Eventually I made one more pass around the gallery space and found myself walking into the New Yorker’s art editor, Lee Lorenz and his (then) wife. I knew Lee wouldn’t know me by sight — we’d only met once before, but I thought it would be silly not to speak with my editor. As I suspected, Lee looked confused and slightly unhappy when I walked up to him, but was relieved and seemingly amused when I told him my name. Lee looked me over and said, “You look like an ice cream salesman.”  And perhaps following up on the theme, his wife said, “Oh, you’re the one who does all the ice cream cartoons.” My self-confidence at once damaged and lifted, I made small talk, then drifted back out to 5th avenue, and back upstate.

Below: From the Spill‘s files, the invitation (my friend, Jack Ziegler didn’t call me the “boy archivist” for nuthin).

 

 

 

J.C. Suares: 1942 – 2013

 

images-3Suares:Nyer cover

Jean-Claude Suares, who died this past July 30, in Englewood, New Jersey, is best known for his work apart from The New Yorker (see the various links below that cover his life and career), but I will always happily associate his name with the one and only New Yorker cover he did (it appeared September 23, 1974).  I remember Mr. Suares’  cover not so much  as it appeared on the New Yorker, but as the book cover for the 1984 exhibit, Seasons at The New Yorker: Six Decades of Cover Art, produced in conjunction with the National Academy of Art.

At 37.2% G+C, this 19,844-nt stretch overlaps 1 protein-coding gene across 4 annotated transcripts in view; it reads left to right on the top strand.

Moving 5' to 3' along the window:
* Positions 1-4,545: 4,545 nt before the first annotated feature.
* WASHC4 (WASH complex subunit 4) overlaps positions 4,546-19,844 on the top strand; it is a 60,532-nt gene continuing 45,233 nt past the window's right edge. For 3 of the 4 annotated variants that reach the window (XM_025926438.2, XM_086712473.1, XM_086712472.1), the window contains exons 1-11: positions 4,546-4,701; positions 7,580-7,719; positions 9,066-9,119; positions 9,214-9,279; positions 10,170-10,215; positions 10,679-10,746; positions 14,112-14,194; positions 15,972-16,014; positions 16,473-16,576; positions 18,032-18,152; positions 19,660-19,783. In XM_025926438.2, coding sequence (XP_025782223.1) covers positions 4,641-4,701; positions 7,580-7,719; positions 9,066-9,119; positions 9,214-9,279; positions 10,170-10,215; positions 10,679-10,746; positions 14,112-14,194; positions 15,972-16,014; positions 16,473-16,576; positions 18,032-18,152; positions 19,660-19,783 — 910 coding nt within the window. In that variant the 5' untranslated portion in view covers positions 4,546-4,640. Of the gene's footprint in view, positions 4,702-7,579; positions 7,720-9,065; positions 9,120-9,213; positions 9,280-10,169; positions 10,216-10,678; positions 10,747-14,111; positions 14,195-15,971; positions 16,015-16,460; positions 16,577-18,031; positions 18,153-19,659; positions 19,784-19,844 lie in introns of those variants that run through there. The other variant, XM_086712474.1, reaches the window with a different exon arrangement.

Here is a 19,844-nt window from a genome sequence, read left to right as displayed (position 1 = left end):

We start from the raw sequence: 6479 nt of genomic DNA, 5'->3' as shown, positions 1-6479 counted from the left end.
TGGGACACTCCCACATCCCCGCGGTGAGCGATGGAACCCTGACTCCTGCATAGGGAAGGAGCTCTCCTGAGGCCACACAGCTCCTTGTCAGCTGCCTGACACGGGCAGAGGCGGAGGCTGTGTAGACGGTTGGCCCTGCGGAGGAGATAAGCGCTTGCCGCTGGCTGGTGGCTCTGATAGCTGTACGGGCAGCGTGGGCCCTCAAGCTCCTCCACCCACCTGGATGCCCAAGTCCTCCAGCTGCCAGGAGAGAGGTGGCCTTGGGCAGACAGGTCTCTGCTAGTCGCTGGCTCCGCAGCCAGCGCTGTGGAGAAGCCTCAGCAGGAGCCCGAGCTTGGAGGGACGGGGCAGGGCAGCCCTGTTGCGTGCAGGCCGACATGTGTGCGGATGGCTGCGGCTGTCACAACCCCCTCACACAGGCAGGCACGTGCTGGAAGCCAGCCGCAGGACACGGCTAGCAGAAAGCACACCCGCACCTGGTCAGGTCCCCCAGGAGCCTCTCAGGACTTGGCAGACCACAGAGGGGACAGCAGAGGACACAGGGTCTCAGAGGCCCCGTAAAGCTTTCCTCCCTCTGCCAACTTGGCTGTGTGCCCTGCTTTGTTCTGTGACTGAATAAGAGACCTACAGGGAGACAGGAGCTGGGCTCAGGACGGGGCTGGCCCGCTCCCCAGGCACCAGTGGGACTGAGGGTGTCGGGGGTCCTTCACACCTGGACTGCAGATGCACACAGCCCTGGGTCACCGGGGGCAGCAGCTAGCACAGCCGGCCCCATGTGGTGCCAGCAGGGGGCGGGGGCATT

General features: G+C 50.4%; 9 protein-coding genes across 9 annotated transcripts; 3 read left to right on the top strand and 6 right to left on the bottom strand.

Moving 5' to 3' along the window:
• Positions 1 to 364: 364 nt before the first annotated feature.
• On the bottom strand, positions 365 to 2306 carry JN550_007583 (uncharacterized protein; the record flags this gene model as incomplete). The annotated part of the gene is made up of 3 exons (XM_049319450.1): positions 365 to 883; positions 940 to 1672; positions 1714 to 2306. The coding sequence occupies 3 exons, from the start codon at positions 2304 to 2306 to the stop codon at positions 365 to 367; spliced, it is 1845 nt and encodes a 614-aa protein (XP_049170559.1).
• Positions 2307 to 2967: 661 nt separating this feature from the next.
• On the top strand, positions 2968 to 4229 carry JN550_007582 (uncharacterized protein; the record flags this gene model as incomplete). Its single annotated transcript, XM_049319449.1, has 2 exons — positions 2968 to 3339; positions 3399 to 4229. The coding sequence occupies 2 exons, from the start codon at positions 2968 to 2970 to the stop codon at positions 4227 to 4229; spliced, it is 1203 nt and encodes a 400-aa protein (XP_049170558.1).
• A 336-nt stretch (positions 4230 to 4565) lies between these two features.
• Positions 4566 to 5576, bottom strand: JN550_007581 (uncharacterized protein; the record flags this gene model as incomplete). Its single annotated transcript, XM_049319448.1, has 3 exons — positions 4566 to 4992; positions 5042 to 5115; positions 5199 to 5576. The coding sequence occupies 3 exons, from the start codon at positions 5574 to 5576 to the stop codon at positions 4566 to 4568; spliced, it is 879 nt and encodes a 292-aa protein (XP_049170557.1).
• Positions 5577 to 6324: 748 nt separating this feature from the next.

Walking up Fifth Avenue on the way to my first gallery opening as a New Yorker contributor, I neared the entrance to The National Academy, and spotted Brendan Gill out on the sidewalk with a few other gallery-goers. Dressed in suit and tie, and holding a glass of champagne, he was merrily laughing along with his friends.   It was a scene seemingly ripped right out of a William Hamilton New Yorker cartoon. Mr. Suares’ cover will always  encapsulate, for me, New York City and The New Yorker  on a most memorable day.

 

Link to Steven Heller’s “Memories of JC (Jean-Claude Suares)” from Print, August 8, 2013.

Link to Steven Heller’s August 5, 2013 New York Times obit, “Jean-Claude Suares, 71, a Daring  Times Op-Ed Artist”

Link to the North Jersey. com obit, “Jean Claude Suares of Harrington Park, illustrator and graphic designer, dies at 71”

Link to Mr. Suares’ website.